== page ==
WALLA WALLA — It’s not likely that Alex Wagner is familiar with the 1980s television action series The A-Team, but he’d certainly appreciate Colonel Hannibal Smith’s oft-repeated catch phrase.
At the end of nearly every episode the Colonel, played by George Peppard, would lean back in his chair, light up a big cigar, smile and say, “I love it when a plan comes together.” This, of course, was after his A-Team had once again bamboozled the bad guys and saved the world.
Other than perhaps a cranky usher or two and a “strange dude” in a Greyhound bus depot, Wagner didn’t have to deal with any bad guys. But his long-plotted baseball adventure with five fellow Walla Walla Valley Academy seniors came off without a hitch earlier this summer.
The 1994 Ford Econoline Wagner bought sight unseen for $3,000 off of craigslist ran like a top, he said. And by averaging 16 miles to the gallon on the highway, the conversion van exceeded expectations.
“The van was the perfect vehicle,” Wagner said. “It was comfortable, and it maneuvered well in the cities.”
Wagner and his buddies — Paul Trapani, Alex Aamodt, Chad Stewart, Mathew Hansen and Jonathan Lindsey — also stayed under budget during the 20-day journey that took them to the East Coast and back, with stops at 12 different big league ballparks being the primary objective.
“We pooled our money and we came in well under what we expected to spend,” said Aamodt, the group’s finance chief. “Each of us is going to get about $150 back.
“Say, when are we going to get our money back?” he then asked with a sideways glance in Wagner’s direction.
They also stayed on schedule and just ahead of a line of thunderstorms that stalked them from Minneapolis to New York City. Getting rained out was a big concern, but not to worry.
“We never got rained out,” Trapani reported. “We did have a 3 1/2-hour rain delay at Wrigley Field in Chicago, but we got the game in.”
Fortunately, the Cubs were playing an afternoon game and that allowed the group adequate driving time to reach their next destination, Detroit, where the Tigers were taking on the Red Sox the following night.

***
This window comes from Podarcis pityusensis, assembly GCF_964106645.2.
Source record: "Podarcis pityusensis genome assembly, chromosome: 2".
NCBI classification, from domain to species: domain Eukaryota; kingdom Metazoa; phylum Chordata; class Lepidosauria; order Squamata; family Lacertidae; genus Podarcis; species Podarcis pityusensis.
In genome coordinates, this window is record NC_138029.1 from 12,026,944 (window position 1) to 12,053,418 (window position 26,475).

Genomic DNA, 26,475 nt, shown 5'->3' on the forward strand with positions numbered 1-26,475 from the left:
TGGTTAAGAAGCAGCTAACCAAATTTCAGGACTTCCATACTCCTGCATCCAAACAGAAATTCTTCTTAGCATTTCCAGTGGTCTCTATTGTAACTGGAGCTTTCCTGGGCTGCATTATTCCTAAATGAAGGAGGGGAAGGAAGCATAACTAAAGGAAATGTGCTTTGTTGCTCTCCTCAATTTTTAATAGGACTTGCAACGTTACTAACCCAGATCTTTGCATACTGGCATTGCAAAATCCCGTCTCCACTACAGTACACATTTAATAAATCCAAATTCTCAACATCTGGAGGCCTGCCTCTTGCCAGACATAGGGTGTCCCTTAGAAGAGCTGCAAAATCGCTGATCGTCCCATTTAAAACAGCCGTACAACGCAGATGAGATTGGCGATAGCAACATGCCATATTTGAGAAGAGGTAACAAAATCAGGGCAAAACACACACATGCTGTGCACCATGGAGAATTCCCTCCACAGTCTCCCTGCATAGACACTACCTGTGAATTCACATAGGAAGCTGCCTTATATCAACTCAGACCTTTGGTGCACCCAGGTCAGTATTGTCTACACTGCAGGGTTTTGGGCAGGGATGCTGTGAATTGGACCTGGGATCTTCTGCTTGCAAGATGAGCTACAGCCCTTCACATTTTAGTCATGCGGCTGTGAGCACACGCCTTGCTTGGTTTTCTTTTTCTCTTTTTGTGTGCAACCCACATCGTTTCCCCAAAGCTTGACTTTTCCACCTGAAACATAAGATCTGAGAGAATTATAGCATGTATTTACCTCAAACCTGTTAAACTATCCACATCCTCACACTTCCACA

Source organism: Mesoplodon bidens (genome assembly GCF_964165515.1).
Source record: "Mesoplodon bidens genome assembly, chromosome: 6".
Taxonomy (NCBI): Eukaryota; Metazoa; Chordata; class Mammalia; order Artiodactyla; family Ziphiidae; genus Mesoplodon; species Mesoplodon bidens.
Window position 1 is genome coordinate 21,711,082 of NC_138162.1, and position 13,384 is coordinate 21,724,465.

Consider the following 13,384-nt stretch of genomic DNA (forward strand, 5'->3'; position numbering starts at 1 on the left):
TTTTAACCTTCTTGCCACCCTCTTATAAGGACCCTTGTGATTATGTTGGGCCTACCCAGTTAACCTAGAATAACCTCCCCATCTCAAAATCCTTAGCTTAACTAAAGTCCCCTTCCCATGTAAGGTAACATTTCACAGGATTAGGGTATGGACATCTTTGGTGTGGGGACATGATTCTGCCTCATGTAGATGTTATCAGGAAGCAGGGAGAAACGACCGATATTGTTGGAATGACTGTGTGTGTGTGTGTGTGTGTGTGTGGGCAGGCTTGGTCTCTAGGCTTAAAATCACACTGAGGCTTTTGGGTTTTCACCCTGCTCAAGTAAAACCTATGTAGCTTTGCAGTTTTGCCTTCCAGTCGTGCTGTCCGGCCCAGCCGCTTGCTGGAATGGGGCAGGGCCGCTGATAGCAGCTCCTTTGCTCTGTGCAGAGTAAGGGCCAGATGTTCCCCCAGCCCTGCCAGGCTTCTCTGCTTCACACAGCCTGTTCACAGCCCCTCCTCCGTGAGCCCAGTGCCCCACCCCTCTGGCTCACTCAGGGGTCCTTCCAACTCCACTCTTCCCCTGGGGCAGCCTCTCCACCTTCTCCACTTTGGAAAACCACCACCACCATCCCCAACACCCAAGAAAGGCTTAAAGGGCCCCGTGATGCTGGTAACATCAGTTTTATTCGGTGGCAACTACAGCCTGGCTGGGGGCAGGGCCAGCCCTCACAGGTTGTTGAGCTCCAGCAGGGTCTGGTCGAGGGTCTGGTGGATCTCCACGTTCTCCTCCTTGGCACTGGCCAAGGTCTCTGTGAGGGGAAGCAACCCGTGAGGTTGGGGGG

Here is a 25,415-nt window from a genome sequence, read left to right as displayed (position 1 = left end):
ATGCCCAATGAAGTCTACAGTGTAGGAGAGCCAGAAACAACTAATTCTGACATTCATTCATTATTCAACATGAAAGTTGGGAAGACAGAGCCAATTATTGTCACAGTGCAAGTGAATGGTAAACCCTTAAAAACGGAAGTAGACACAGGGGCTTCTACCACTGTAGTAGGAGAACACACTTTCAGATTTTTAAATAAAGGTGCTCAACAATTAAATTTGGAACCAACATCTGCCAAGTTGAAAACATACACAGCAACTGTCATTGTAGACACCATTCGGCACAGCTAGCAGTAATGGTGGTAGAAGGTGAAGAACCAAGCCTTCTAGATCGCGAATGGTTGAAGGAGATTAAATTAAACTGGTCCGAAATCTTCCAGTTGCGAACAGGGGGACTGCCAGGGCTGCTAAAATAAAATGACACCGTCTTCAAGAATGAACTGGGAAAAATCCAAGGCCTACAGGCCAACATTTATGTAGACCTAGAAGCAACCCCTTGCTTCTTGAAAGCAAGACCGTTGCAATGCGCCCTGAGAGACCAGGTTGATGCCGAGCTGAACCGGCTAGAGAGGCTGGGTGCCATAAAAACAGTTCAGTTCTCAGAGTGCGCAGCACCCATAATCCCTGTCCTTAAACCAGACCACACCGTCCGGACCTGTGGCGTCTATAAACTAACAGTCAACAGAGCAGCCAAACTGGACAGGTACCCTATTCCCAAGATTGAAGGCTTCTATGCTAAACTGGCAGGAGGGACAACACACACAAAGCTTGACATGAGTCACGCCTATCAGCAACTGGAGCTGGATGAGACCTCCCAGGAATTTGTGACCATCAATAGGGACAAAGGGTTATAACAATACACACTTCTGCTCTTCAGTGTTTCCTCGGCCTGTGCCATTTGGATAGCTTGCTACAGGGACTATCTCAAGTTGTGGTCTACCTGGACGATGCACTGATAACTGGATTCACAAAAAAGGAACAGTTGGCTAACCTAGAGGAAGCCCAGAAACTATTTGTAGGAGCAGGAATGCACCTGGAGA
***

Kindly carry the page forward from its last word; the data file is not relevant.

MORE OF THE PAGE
And despite the close confines during the 7,000-mile trip, the group got along reasonably well, they agreed. All six slept in the van on one occasion, and at least two spent the night in the van on most other nights while the other four shared motel rooms or crashed with friends.
“We did better than expected,” Stewart said of the close quarters. “I think the only issues were when the person driving was given conflicting sets of directions.”
And while they were never seriously lost, there were a couple of occasions where they seemed in danger of running off the rails.
“I left the van lights on one night and the battery went dead,” Trapani confessed. “And it was 1:30 in the morning.”
“We called Triple A and were put on hold for a half-an-hour,” added Hansen. “And then we got a jump-start from a very nice lady.”
Then, after a Mets game at Citi Field in New York, the group discovered that most of the subways and bus lines had stopped running. And they were a far distance from their van and that night’s lodging in Hoboken, N.J.
“We ended up in a Greyhound bus depot,” one of them said. “We finally got on a bus full of people who were all speaking in foreign languages, and when we got off we still had to walk the last two miles to our hotel.”
It was also at the bus depot where they encountered a stranger “who was just a little too friendly,” one of them said.
“What was it he kept saying?” another asked. “A friend forever, never forget, no matter what,” answered another.
They spent three days in New York and deemed the Big Apple the “least friendly” city they visited.
“Lots of traffic and honking horns,” one of them said.
It was also in New York, however, where the six visited Ground Zero and were touched by tour guides who had been directly affected by the attacks of 9/11.